HOMEMADE RICOTTA RAVIOLI
WITH CARAMELIZED SHALLOTS
AND SHREDDED BEETS
I don’t have a cigarette habit or a weakness for $600 Louboutins, but there are still a few indulgences I find irresistible. For instance, it seems that every time I enter my local Barnes & Noble, I leave $25 poorer and clutching a pile of glossy Aussie and British “cookery” mags. Over the years, teettering stacks of Olive, Donna Hay, and Delicious have joined the back issues of Gourmet and Saveur and three ring binders stuffed with clippings in my crowded kitchen library. The inspiration for this recipe struck this morning, while I was doing a bit of impromptu bookshelf tidying (aka: browsing a copy of Olive from February ’08). The original version calls for linguine, but as I had a stack of wonton wrappers in the freezer, I decided to go the ravioli route instead. I also decided to make my own ricotta, since it couldn’t be easier (and a certain someone who shares this apartment with me likes to eat it by the scoop, like vanilla ice cream). And the addition of a shredded beet was purely last minute impulse: it literally fell out of the crisper and onto my foot when I opened the refrigerator door. Happily, it was a serendipitous one: the beet’s bloody hue and slightly bitter earthiness romanced the sweetness out of the shallots and the creamy cheese.
Alas, successes like these mean I may never actually manage to throw these crusty old magazines out. (So there: should you find me alone in my apartment, buried under a stack of yellowing paper, at least you know the backstory.)
Though there are a number of steps to this recipe, each one is very simple. Give yourself a leisurely hour to work, and you’ll be absolutely fine.
1 large piece cheesecloth
8 cups whole milk
1 1/2 teaspoons salt
3 tablespoons lemon juice
1 1/2 cups ricotta
1 teaspoon ground nutmeg
salt and pepper
1 egg, lightly beaten
28 wonton skins
3 tablespoons butter
8 shallots, halved and sliced into 1″ pieces
1 large beet, shredded through the largest holes in a box shredder
1 1/2 teaspoons brown sugar
4 sprigs sage, torn into rough pieces
salt and pepper
1. Make the ricotta: Line a big colander with a triple layer of cheesecloth. In a large pot over medium flame, combine milk and salt. Bring to a simmer. Stir in lemon juice, and continue simmering the mixture until it begins to separate and thick curds form. With a slotted spoon, scoop all of the curds out of the pot and place in the cheesecloth-lined colander. Let cheese drain for a minute or two (depending on how firm or loose you like your ricotta; the longer you drain it, the stiffer it will be). Transfer the drained cheese from the colander to a covered container and refrigerate until ready to use.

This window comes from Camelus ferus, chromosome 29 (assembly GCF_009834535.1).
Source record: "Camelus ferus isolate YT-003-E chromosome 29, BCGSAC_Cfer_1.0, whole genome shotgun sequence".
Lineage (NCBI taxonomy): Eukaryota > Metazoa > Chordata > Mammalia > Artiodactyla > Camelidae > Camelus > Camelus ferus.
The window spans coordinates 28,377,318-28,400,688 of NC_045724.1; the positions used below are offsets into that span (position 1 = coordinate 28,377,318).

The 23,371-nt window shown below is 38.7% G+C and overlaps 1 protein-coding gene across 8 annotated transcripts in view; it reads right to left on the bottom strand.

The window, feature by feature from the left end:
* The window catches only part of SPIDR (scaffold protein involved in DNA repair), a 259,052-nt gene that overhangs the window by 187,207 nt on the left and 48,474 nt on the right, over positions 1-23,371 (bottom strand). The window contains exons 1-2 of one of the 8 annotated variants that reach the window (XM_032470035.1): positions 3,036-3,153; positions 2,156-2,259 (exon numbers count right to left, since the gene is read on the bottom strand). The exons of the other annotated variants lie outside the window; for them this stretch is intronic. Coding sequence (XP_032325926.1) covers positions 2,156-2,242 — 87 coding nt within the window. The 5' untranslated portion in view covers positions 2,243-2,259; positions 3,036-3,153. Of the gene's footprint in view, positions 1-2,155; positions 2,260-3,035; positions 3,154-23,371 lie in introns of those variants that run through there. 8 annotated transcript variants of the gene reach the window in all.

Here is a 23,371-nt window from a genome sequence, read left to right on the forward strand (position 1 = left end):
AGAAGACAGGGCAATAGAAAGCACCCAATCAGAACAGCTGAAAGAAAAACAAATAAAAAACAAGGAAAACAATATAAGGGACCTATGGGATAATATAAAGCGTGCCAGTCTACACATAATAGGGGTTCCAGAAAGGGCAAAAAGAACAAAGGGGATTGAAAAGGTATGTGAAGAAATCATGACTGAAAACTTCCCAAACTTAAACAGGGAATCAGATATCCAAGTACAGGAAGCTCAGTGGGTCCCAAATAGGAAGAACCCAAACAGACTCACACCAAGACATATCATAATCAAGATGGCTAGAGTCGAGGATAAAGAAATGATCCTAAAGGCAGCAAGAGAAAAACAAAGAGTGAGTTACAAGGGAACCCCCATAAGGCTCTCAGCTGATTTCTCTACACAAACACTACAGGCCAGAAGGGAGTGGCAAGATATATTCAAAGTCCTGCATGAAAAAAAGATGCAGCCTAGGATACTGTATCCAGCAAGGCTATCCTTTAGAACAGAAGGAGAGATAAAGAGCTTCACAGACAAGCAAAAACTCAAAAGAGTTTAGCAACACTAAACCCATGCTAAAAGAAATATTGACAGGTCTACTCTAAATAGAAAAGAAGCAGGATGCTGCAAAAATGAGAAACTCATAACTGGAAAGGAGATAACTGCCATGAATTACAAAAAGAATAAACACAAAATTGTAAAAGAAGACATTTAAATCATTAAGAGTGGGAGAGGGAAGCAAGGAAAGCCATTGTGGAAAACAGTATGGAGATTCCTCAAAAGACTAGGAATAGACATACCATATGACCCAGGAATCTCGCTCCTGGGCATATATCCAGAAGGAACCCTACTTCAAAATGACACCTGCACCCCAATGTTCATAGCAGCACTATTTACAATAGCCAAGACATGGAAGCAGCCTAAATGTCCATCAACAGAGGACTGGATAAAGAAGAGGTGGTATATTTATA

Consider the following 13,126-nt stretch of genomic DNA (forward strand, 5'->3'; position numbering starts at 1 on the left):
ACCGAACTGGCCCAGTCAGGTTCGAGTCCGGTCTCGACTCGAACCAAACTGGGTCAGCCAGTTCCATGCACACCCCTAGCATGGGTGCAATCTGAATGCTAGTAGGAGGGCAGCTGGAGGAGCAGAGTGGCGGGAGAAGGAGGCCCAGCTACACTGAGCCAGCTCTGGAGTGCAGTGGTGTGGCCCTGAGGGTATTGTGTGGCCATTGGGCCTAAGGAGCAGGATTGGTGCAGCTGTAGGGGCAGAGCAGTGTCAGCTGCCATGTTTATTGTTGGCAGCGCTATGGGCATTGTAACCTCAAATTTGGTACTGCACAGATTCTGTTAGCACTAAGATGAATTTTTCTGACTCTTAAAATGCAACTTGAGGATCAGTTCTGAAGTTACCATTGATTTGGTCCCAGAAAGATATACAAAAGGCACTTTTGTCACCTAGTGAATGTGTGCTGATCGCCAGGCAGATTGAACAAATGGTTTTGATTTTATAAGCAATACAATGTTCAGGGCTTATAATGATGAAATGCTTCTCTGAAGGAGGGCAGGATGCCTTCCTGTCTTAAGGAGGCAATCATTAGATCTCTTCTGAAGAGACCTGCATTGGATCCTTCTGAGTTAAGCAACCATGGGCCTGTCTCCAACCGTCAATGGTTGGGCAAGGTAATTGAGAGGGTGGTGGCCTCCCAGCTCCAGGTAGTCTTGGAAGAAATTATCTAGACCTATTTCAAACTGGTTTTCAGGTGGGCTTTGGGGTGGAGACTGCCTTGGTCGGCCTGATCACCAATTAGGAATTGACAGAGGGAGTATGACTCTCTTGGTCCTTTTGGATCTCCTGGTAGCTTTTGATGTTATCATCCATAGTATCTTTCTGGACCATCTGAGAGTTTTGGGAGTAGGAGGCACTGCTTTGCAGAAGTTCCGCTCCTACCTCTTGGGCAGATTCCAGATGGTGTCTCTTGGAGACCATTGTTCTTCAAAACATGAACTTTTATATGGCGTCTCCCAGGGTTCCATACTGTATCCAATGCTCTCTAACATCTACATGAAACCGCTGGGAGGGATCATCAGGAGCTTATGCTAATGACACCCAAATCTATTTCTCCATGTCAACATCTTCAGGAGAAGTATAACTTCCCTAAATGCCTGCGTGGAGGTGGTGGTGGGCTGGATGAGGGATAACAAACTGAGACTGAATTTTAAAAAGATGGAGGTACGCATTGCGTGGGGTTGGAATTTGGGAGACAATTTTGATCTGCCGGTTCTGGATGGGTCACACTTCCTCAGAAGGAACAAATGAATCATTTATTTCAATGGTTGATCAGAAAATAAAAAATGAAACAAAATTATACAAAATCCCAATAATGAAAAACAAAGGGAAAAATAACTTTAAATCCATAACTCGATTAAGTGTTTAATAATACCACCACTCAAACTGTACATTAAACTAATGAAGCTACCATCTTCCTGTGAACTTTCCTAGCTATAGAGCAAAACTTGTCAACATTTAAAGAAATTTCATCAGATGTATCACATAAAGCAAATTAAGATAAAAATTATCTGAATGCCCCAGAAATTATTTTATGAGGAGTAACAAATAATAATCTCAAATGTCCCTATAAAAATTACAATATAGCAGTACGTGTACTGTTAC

2. Prepare the ravioli: In a small bowl, combine 1 1/2 cups of your fresh ricotta with 1 teaspoon of ground nutmeg and a generous sprinkling of salt and pepper. In another small bowl, gently whisk one egg. Remove wonton skins from the refrigerator. Using a brush or the tip of your finger, brush one wrapper with egg and put 1 tsp. of ricotta mixture into center of wrapper. Place another wonton wrapper on top of it and press edges to seal. (If you want to get fancy, you could also flute the edges with a pie crimper or use a round cookie cutter to shape it into a circle.) Repeat with remaining wonton wrappers until you have 14 ravioli in all. Transfer to a flour-dusted cookie sheet, cover with plastic wrap, and refrigerate until ready to cook.
3. Prepare a stockpot for the pasta and put together the sauce: Fill a large pot with cold water and a tablespoon of salt and bring to a boil over a high flame. Melt 1 1/2 tablespoons of butter in a large skillet over medium heat, add the shallots and cook, stirring occasionally, for 5 minutes or until just golden. Add brown sugar and sage to the pan and continue stirring for another 5 minutes. At the same time, add another 1 1/2 tablespoons butter and shred one large beet into the skillet using the largest holes on a box grater. Stir to combine the entire mixture. When the shallots are soft and amber and caramelized and the beets have warmed through, season with salt and pepper and lower the heat.
4. Once the water is boiling in the stockpot, fetch the ravioli from the refrigerator and drop them gingerly into the pot. Cook the ravioli until they have softened and the centers are hot — about 2-3 minutes. Then, using a slotted spoon, scoop the cooked ravioli into the warm pan with the sauce, and stir gently to mingle. Plate 4-6 ravioli per person — depending on how ravenous you are — along with the shallot and beet mixture, and garnish with a bit more torn sage, salt, and pepper. Done.